“I love Chris Paul. I think he’s, if not the best, top two point guards in the game. Now with Russell and Derrick Rose, they’re like super guards. I’m not sure you can categorize them as point guards. There was a time when I could have made an argument for myself as the best point guard in the game, but I can leave that to some of the other guys now. I still know I can do it at an extremely high level, and I’m still extremely competitive. Let’s hope the Lakers are the best team in L.A., and I won’t worry about who is the best point guard in L.A.”
Christian Peterson/Getty Images
Nash would welcome Grant Hill in Los Angeles.
Q: There has been much speculation in town about Dwight Howard. What would be your recruiting pitch to him? What are your thoughts on recruiting him to L.A.?
“He’s a special player, a special talent for sure. So I can understand why the Lakers may be recruiting him. But all I know is that for me to get an opportunity to play with Pau Gasol and Andrew Bynum, that’s amazing. So that would be a pleasure to play with those two players. Frankly, that’s a lot for me to think of right there. I’m not even going to speculate on what could happen with Dwight. As far as basketball goes, it would be thrilling for any point guard to get a chance to play with the two big men that the Lakers have.”
Q: If Dwight called you, what would you tell him?
“As far as recruiting him for the Lakers? Why don’t we wait until I sign my contract and get acquainted to the city and the situation before I start making trades and recruiting players. Like I said, I’m thrilled to play with the players with the ability of Pau and Andrew, and that’s thrilling to me outright. I look forward to making it official, hopefully on the 11th or whenever that day is.”
Q: Wilt wore No. 13, so that’s gone. Retired with the Lakers. What number are you going to wear?
“With all the Lakers jerseys retired, I don’t know what’s left. We’ll figure it out.”
Q: I know you’re saying you’ll let things go as far as the makeup of the team, but you can talk to Grant Hill. You may be trying to talk him into coming here?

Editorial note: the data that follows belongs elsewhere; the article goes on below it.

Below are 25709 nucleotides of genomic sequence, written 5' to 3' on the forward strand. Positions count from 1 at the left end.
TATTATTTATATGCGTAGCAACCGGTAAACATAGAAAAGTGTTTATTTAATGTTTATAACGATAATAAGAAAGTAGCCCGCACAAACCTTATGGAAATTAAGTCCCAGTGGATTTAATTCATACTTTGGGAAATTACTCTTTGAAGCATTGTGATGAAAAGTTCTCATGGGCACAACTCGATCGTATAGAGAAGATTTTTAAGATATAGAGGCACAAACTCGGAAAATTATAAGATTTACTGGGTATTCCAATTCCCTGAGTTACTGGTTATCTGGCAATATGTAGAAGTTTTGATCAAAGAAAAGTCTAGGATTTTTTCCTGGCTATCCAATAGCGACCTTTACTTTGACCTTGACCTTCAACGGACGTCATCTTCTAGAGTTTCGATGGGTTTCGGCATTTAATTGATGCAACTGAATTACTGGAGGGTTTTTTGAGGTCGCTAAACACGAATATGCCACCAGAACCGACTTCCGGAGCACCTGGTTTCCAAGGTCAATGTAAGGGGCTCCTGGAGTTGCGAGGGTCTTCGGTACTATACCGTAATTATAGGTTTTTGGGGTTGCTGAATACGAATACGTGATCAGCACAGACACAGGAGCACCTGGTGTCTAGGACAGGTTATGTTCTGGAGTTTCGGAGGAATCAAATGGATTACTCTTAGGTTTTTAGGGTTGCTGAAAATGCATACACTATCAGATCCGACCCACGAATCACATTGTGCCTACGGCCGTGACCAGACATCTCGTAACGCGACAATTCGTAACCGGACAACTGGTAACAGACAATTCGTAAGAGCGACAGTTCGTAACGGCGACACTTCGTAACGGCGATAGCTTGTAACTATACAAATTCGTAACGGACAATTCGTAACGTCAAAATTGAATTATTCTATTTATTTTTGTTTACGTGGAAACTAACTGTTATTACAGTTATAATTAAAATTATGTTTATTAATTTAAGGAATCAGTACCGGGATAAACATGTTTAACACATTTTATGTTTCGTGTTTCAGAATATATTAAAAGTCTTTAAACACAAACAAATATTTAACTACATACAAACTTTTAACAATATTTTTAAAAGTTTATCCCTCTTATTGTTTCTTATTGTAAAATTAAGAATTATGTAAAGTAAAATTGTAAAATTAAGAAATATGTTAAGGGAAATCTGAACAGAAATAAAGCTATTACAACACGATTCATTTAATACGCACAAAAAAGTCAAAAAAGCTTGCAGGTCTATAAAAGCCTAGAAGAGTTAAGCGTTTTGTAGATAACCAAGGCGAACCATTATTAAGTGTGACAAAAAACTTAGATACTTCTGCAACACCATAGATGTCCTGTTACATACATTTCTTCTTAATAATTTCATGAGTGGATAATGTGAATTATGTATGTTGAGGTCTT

“Grant’s an amazing person. He’s a very intelligent, kind, thoughtful person, and he’s still a terrific basketball player. A great athlete, still terrific skill level, and basketball IQ, and just a great teammate. Anyone who gets Grant is going to be way, way in the good for that. It would be great if we get him, and I’ll do anything I can, if the Lakers are open to that, to make it a reality. He makes every team better, he makes everyone around him better, he makes any organization better. He’s a class act, and still a heck of a competitor and player.”
Q: The Western Conference is extremely deep. But the defending conference champs are the Thunder. They’re young and favored to repeat. What are your thoughts on the Thunder, and with your addition to the Lakers how you match up with Oklahoma City?
“They’re a terrific team and they rightfully are the favorites to repeat in the West. We definitely have our work cut out for us if we’re going to be able to compete with them and beat them. But I think there’s a lot of potential in our roster, and I think hopefully I’ll be able to make some, hopefully some positive adjustments to the efficiency and effectiveness of all our guys offensively. Who knows? They’re younger, that’s for sure. I’m looking forward to the challenge. I think that we can find a way to make each other better and improve on the Lakers series with them this past season.”
Q: How are Suns fans taking this news, that you’re now going to be a Laker? “I’ve had an outpouring of text messages and emails, responses from people thanking me for my eight years here, but there’s no doubt there’s going to be some Suns fans that are devastated and are angry at me, and I understand that. What I want to say about that is I gave everything I had for the Suns, and when the Suns rightfully moved in a different direction that I wasn’t a part of -- that’s a great move, a strong move to cut ties and to be bold and try to bring in fresh, new talent and start the rebuilding process, or retooling process -- I respect that. Robert Sarver really did something fantastic for me and my family to allow me to go to what’s Phoenix’s biggest rival. I’ll always be grateful for that to him, to Suns fans for the incredible support over the eight years, and a lot of success.
The bottom line is, I hate to upset people but my little boy and my two girls mean everything to me, and the opportunity to be able to see them three or four times a month instead of three or four times a season is incredible and priceless. I’m sorry for those that I upset, but my kids come first.”